and could not be made a party to it. The principle figures in this meeting were Judge Wilkinson (who has played two faced) and Mr Miesdale our Post Master, who has always been a Washburn man It was decided that Mr Webster and Mr Lloyd must go for Washburn for Senator because he, Washburn, had done so much for Rock Island in times past, and Dick Yates had done nothing. Washburn had [illegible]ed the bill through Congress to build an arsenal on the island and he would do still larger things for the city if he was Senator. We cant look with these important men and [expectants?] of Legislative honors and they sold a true man for a less price than Judas sold his master, and the only regret is they did not carry out the parallel and go hang themselves as Judas did. Those men proved themselves men of straw, and no doubt today imagine themselves great men because they happen to be bobtails in a Legislative body. Poor jacks they have made their beds in the [illegible] then let them lie for the brief span of their political existence We will take care of them in the future and see that they do not soon have another opportunity to [stick?] our cause by believing their professions and promises.

Friend Yates, looking the ground all over you have much cause to feel proud of the noble stand which your friends have taken in your behalf. I hope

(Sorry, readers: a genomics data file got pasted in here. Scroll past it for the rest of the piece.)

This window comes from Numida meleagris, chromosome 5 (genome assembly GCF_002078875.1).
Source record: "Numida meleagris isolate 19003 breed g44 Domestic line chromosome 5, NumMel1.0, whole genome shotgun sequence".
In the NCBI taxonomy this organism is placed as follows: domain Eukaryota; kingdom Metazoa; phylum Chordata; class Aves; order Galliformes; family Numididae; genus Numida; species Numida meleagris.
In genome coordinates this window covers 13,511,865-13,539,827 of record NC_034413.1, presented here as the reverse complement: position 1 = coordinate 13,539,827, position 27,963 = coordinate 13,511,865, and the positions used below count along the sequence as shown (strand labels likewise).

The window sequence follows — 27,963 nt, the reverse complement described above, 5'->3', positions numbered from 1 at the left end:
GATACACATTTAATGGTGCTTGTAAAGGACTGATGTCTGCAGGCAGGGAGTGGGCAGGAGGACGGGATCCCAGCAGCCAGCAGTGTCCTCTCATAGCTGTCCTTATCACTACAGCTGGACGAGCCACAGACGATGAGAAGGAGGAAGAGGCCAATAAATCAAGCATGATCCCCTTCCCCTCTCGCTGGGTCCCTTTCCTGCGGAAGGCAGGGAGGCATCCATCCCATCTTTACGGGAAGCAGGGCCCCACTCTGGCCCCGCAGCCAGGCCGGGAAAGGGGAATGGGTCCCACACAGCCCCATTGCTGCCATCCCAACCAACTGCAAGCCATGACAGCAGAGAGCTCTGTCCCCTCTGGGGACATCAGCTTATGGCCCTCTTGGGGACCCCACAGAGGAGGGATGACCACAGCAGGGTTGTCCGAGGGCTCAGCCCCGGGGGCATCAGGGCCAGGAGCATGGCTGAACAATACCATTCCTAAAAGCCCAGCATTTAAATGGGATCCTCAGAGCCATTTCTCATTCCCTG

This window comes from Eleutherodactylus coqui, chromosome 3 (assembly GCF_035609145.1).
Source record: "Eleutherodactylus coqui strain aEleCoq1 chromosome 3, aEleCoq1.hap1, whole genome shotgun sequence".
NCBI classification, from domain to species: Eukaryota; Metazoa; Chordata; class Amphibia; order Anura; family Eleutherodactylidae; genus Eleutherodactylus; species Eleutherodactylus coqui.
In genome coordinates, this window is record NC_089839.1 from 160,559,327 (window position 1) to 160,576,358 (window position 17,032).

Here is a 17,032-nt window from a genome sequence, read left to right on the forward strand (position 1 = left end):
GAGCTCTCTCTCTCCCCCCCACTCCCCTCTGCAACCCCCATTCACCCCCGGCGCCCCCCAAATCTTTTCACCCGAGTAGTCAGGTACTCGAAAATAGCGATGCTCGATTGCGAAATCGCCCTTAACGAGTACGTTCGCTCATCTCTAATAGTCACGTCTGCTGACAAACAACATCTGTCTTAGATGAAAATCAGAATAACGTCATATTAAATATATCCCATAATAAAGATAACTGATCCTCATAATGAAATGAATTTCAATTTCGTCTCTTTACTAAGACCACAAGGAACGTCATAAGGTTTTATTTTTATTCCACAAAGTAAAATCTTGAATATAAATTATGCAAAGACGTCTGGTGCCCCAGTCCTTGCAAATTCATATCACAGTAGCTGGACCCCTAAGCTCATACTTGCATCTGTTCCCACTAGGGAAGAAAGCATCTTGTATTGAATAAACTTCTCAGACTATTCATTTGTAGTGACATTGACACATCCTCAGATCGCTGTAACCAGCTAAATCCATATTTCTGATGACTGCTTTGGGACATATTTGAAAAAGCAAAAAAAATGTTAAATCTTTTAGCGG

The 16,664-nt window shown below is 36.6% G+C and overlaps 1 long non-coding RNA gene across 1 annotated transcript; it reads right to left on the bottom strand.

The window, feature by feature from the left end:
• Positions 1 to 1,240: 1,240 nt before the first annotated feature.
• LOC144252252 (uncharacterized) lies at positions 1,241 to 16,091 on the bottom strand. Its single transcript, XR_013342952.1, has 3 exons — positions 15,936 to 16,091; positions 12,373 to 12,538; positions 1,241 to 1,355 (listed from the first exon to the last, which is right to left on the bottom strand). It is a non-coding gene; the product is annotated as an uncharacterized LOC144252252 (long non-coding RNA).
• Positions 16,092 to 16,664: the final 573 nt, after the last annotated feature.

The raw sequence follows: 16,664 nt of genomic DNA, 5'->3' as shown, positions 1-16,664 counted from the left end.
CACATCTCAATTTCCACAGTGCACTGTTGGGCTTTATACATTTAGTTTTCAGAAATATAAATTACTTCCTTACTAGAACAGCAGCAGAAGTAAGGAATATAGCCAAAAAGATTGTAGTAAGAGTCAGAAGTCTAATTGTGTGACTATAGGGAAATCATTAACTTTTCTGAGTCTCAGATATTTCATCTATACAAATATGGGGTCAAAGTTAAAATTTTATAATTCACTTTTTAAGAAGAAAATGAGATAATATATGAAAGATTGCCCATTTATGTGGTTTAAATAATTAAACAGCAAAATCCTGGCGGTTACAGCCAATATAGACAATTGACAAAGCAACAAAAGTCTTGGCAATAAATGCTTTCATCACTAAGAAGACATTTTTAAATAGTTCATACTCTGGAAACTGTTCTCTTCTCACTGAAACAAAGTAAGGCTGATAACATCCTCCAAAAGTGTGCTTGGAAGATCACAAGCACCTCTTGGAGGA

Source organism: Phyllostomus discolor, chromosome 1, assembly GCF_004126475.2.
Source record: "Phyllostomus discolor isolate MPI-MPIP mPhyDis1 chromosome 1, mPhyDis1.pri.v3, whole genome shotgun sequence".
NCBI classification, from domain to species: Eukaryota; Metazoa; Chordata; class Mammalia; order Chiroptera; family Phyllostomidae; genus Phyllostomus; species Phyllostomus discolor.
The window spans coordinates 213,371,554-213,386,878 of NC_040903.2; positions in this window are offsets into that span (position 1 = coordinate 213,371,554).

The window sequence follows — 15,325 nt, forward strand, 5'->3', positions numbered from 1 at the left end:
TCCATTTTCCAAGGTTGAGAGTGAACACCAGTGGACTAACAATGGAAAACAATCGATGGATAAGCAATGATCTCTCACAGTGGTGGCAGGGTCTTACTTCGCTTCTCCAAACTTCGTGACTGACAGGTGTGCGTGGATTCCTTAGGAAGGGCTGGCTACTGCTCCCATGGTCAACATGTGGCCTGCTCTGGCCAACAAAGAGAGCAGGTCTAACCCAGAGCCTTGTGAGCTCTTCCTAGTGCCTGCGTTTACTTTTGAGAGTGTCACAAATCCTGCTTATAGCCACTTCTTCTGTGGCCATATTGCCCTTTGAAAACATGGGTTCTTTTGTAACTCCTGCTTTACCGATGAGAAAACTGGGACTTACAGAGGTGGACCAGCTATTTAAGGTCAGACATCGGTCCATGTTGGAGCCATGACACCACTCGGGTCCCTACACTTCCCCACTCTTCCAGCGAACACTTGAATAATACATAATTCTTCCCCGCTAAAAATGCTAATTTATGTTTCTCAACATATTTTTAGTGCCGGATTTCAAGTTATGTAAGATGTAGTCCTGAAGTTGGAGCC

you may live to see the last of your betryers politically damned and buried so deep beneath public contempt that they will have no resurrection. It should do such persons good to be jibbeted at some cross-way where the winds of heaven might fan their carrion carcasses. Such an airing might do them good. I always feel like holding my nose when I come between such persons and the wind.

Now Senator I have a record personal to myself. I have labored for many long years in the cause of Freedom, and never yet held a civil office I never asked for one. In 1854 I joined the Republican party and was honored in 1856 when seat in the Philadelphia Convention that nominated Fremont. I represented the 27th New York Congressional District in the Convention. Since that time I have labored incessantly for the triumph of those principles

I served my country in the Mexican War in the 2nd Illinois Infantry and was wounded at the battle of Buena Vista and at the end of the war honorably discharged. In this great rebellion I served two years and would have been in the service to-day or in heaven but for Gov Gambles Enrolled State Militia, who would not allow me to [illegible] a rank on the head whenever I could find one. [Be let?] the pass.

What I want is the Rock Island Port Offer for the next four years. Will you help me to get it? Dr. Trusdale has had it four years which is long enough. The Department has adopted the plan of giving those appointments to editors in other places and I know no reason why the rule should be varied here.

I am not personally acquainted with Gen Harding. He will have the recommendation. Will you see him for me and fix the matter? I am entitled to the place on the ground of service I have labored hard and spent much money for the present administration I ask for nothing but what is right. The present incumbent is no friend of yours or Gen. Harding.

Excuse this hasty letter I have no time for sentiments. I would like something better but these are too many after places Let me hear from you and believe me

Yours truly & faithfully to the last

M. S. Barnes